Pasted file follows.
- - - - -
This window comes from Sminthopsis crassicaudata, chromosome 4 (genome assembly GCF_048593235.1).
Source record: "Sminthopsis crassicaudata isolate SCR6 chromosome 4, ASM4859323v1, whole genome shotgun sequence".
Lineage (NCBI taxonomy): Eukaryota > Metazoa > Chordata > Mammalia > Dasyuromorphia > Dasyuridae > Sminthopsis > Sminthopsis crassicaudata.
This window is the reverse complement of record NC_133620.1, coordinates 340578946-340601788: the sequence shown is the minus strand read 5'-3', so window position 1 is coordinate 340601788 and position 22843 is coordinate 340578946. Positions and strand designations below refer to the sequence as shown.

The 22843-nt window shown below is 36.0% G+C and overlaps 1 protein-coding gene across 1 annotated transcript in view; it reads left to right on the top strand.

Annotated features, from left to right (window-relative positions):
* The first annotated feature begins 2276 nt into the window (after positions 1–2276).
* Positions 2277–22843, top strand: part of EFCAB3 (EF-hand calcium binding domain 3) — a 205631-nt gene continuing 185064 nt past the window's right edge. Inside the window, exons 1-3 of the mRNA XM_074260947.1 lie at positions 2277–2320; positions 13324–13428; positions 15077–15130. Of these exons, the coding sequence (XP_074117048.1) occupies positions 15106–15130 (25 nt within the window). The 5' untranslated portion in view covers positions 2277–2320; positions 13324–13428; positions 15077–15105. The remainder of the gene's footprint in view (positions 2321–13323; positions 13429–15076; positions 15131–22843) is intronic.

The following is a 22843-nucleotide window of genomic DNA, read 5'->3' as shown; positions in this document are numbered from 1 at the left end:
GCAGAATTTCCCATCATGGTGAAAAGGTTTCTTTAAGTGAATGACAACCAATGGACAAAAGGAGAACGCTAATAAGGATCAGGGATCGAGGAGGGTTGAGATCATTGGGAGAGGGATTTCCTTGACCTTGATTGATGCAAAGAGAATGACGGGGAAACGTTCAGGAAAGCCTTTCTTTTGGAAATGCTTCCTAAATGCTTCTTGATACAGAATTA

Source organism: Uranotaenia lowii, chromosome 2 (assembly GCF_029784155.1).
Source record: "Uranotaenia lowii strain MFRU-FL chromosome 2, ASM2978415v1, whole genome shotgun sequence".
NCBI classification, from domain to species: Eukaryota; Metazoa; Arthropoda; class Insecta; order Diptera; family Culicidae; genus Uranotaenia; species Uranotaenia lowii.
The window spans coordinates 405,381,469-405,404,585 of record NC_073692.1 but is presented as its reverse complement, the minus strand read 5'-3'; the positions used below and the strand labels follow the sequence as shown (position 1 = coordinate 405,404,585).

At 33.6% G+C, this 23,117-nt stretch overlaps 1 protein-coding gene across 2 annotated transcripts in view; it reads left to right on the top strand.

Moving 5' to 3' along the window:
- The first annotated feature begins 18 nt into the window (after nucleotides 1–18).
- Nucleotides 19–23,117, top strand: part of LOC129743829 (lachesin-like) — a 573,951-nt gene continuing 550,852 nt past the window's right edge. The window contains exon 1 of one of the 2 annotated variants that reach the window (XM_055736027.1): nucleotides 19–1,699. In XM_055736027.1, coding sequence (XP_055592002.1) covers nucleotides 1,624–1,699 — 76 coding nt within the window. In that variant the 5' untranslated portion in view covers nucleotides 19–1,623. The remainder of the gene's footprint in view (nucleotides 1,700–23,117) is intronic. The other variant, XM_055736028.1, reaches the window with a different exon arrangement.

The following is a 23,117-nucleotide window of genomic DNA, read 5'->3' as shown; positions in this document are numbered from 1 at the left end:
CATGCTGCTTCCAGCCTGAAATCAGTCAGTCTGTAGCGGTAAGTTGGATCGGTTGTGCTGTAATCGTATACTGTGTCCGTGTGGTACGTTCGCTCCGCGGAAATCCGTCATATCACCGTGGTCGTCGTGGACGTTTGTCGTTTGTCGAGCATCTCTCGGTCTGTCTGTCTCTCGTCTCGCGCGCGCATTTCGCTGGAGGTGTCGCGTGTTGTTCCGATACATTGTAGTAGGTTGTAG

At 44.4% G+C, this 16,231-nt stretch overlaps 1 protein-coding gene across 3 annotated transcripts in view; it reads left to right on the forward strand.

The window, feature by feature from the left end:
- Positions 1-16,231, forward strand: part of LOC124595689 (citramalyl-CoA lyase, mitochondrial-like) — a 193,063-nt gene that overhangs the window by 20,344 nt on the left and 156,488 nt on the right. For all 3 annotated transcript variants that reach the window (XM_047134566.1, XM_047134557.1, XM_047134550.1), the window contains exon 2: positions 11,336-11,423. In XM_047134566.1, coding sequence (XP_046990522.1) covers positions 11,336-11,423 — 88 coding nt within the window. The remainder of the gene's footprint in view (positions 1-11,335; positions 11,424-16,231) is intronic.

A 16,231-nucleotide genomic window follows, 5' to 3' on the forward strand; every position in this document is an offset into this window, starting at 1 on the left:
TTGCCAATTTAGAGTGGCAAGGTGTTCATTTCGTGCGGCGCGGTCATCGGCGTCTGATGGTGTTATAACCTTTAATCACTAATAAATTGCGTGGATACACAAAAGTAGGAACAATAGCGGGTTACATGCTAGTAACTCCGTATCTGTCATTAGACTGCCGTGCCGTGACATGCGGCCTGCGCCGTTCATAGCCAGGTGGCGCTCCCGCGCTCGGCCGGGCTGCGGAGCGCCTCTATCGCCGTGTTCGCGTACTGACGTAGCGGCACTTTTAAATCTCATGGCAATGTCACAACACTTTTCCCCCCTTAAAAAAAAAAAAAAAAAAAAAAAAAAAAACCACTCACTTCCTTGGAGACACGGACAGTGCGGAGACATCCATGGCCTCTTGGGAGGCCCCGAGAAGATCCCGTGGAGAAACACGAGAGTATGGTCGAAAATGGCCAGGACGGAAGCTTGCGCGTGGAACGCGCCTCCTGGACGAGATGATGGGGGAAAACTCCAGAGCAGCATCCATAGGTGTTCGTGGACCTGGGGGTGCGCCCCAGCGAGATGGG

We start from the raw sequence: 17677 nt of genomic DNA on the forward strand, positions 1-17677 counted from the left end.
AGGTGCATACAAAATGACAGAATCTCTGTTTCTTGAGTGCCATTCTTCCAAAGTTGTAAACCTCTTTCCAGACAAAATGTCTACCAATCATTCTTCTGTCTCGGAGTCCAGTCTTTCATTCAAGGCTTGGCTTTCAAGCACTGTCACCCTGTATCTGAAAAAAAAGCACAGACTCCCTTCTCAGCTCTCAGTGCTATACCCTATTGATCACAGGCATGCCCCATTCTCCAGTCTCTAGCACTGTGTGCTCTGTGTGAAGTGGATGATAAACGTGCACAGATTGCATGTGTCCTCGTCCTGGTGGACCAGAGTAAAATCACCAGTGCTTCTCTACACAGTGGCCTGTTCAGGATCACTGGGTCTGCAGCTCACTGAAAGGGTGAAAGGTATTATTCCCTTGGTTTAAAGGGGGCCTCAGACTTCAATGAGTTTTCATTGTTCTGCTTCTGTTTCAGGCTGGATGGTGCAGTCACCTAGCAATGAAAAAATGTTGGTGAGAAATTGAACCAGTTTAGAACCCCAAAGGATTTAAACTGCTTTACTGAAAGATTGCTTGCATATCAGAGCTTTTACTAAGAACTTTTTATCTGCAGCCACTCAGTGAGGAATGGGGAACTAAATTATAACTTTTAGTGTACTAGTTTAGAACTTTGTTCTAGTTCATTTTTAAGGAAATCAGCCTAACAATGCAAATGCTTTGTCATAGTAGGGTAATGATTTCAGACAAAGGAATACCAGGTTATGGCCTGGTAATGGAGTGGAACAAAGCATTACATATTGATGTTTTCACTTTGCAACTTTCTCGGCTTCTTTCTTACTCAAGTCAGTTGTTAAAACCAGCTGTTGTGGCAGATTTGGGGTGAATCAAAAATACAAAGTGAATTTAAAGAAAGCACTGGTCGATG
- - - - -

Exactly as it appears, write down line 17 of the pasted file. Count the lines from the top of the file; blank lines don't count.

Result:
- The first annotated feature begins 18 nt into the window (after nucleotides 1–18).